Top manager of Shell: Russia is able to increase its share in the global LNG supplies to 20-25% of the market
As stated by Mario Mehren, the CEO of a German-based Wintershall Dea, before the end of the year the companies participating in the Nord Stream 2 project are likely to receive permission from Denmark to build a gas pipeline in its territorial waters.
Nonetheless, the situation evolving around two gas pipes, the combined capacity of which is 55 billion cubic meters of gas per year, is quite difficult. On the one hand, European countries feel the pressure to replace coal in their energy balance, as according to the Paris agreement they are supposed to stop burning it. On the other hand, both the EU and USA keep constantly reminding of diversification needs - most notably in regards to energy imports from Russia.
Taking into account the current situation and the circumstances, the expansion of the pipeline system towards the Western countries seems a little unrealistic. Some experts say that the only viable opportunity to maintain and increase the country’s share on the global gas market is the development of the LNG energy segment, which is currently growing at the rate of 8 to 10% per year. This growth rate is expected to continue, at least in the nearest future. In 2018, global supplies of liquefied gas reached a record level: 432 billion cubic meters or 313.8 million tons. By 2035, according to expectations of analysts from Ernst & Young, global supplies may increase by three-quarters of the current level.
Maarten Wetselaar, Integrated Gas & New Energies Director at Royal Dutch Shell, in his interview to ”Forpost” provided his view on what means of transportation of natural gas would be the most advantageous for Russia.
- What would be your estimate of Russia's breakthrough in the LNG market segment and what would you say of the future prospects for expanding the share of our country in the global LNG market?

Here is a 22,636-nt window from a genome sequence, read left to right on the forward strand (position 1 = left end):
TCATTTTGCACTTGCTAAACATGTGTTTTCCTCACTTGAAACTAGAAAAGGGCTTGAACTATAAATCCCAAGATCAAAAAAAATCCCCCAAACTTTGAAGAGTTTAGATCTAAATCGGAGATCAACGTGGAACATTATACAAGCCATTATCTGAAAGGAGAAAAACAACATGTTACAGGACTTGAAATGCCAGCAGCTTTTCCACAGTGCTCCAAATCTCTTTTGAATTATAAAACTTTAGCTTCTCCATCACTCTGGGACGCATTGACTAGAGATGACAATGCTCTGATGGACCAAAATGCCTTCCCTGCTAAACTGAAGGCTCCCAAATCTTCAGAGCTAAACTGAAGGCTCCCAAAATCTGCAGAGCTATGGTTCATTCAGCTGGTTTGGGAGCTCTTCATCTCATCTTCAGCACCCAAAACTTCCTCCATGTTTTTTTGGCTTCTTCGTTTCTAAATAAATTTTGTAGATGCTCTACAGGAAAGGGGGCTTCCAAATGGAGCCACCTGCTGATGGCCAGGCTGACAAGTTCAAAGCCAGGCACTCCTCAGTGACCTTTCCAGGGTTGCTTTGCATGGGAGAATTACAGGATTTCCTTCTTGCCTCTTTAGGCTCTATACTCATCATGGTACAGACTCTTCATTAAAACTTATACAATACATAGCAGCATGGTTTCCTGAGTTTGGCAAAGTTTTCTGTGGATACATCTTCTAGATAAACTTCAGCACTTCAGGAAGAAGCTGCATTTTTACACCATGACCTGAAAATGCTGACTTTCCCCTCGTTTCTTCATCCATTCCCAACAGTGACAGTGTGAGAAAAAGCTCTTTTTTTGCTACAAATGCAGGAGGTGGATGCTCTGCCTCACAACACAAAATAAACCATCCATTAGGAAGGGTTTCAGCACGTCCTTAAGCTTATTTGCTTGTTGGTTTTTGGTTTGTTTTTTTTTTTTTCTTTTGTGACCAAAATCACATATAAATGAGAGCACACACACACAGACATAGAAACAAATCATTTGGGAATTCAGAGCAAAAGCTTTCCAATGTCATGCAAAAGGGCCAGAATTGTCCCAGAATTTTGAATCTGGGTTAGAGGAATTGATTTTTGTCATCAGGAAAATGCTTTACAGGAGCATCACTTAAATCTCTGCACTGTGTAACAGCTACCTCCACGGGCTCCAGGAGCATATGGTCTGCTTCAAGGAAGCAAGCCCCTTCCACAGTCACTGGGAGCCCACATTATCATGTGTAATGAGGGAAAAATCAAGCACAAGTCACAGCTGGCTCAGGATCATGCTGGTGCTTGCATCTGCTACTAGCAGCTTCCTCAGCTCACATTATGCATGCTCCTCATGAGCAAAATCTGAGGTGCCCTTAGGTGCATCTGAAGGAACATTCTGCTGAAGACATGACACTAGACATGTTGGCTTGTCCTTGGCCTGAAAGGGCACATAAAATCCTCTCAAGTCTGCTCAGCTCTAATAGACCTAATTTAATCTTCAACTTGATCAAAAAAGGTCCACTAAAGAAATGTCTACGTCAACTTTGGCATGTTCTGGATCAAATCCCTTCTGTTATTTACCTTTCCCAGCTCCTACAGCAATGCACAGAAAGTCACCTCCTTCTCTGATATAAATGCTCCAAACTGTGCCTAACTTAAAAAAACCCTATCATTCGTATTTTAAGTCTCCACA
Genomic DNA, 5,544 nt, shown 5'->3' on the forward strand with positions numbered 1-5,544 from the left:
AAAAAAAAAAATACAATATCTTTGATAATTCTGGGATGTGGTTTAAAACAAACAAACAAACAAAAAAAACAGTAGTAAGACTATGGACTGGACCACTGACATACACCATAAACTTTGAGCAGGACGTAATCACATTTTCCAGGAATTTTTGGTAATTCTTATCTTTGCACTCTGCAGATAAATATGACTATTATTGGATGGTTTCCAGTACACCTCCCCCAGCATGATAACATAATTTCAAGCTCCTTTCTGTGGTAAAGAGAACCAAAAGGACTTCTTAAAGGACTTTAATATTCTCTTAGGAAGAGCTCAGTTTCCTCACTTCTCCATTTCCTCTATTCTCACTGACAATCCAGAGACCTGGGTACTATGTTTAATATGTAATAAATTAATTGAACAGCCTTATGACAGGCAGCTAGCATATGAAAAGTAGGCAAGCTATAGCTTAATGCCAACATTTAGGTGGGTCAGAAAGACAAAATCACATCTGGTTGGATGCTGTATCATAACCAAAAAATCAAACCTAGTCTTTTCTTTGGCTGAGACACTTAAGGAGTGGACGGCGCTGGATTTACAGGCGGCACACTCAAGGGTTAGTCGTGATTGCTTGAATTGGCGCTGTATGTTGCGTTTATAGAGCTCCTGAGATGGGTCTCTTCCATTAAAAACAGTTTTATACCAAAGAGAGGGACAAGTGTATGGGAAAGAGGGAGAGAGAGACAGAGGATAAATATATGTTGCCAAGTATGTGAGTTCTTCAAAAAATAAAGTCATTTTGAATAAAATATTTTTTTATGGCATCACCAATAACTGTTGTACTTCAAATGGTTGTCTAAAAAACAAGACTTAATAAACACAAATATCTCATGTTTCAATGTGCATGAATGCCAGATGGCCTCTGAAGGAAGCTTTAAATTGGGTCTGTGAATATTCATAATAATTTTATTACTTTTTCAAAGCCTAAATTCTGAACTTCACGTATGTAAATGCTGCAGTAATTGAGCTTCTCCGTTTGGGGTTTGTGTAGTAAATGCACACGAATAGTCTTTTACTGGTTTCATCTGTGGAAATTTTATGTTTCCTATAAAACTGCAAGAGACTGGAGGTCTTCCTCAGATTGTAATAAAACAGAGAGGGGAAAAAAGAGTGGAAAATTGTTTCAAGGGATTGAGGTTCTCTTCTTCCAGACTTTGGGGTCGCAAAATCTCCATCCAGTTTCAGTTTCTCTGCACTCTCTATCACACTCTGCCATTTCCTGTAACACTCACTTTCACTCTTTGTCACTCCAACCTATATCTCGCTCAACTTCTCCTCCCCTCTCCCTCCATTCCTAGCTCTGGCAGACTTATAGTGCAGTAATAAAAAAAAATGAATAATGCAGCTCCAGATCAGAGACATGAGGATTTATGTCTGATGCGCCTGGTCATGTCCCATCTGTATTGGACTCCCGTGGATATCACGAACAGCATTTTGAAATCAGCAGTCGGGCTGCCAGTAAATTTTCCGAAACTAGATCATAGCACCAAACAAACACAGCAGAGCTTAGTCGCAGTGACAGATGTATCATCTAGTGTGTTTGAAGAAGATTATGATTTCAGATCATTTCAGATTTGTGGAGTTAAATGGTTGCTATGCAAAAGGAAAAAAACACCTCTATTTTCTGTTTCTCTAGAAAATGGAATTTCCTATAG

- Undoubtedly, Russia has the largest gas reserves in the world and it deserves to play a leading role in the energy business. However, if we talk about LNG segment, Russia is slightly behind such countries as, for example, Qatar, Australia and the US. These states have made significant progress and these countries are the leaders in LNG supplies. The gap between these countries and Russia is yet to be overcome. However, I believe that in the future your country will be able to increase its share in the liquified gas supplies to 20-25% of the global market.
- In your opinion, which type of gas transportation – via pipelines or LNG - seems more future-oriented?
- Historically, transportation was carried out through gas pipelines, and they will continue to play a significant role in the delivery of raw materials to the areas of processing or consumption. Although if we look at the future perspectives and assess current requirements, it becomes clear that there are some very remote areas, and pipeline transportation to those areas is actually impossible. Therefore, global demand in liquefied natural gas will obviously grow faster than demand in pipeline gas.
- Do you think that transition to alternative energy sources can result in lower gas demand?
- The share of gas in the global energy market is about 20% and coal constitutes 30% of the market. At the same time, solar energy accounts for only 1% of the energy market. During the energy transition process, gas consumption will be growing but coal consumption will be decreasing, and the share of coal in the energy mix will be actually decreasing a lot faster than the share of renewable energy sources will be increasing. Therefore, in the nearest future we will be definitely consuming more gas than now.
- When will the prices on LNG match the prices of pipeline gas?
- It is already happening. In Europe, both pipeline and liquefied gas are in use, and the price on either of them is absolutely the same. As for the other world regions, pricing largely depends on geographical location and current market conditions. Thus, it is rather unlikely that gas prices will be the same everywhere.
- A visit to Saint-Petersburg Mining University was planned to be a part of your trip to Russia. What was the purpose of your visit?
- Most of all, I wanted to learn more about the opportunities that your university provides and, to be honest, I met a number of talented researchers as well as I saw for myself that the level of expertise and scientific experience is quite high here. Quite a few areas of research, in which the Mining University is engaged, fully comply with the problems our organisation is dealing with.